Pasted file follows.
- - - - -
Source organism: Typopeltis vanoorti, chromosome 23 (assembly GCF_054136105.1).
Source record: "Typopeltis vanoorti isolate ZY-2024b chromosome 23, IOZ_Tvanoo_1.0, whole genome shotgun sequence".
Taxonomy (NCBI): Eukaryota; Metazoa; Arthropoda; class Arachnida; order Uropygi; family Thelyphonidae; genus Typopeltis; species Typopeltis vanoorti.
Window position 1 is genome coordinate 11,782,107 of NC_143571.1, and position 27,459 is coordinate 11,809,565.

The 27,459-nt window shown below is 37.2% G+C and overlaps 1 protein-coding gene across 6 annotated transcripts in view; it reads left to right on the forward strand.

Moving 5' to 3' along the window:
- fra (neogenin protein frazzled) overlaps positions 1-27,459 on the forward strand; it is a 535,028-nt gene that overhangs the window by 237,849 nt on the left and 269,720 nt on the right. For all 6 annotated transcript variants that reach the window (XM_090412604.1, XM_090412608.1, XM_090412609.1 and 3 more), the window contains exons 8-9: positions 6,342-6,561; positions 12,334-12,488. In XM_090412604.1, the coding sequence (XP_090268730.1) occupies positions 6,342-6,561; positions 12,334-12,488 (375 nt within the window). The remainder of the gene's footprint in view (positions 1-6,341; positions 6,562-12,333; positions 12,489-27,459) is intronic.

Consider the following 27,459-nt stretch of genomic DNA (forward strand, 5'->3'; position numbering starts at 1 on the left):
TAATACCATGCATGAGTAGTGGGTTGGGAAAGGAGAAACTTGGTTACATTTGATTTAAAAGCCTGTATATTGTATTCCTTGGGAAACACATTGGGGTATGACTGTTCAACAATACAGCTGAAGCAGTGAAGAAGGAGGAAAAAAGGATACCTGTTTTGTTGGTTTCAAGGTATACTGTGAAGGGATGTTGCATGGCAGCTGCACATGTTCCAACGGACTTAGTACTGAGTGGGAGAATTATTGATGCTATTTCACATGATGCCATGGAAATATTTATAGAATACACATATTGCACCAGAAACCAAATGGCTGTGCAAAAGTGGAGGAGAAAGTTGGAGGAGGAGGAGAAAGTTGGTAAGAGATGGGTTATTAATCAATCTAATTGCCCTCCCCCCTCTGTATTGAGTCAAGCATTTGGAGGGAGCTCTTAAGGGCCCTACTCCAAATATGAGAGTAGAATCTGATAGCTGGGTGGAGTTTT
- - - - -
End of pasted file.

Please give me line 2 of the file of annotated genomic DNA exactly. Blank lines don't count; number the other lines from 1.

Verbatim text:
Source record: "Typopeltis vanoorti isolate ZY-2024b chromosome 23, IOZ_Tvanoo_1.0, whole genome shotgun sequence".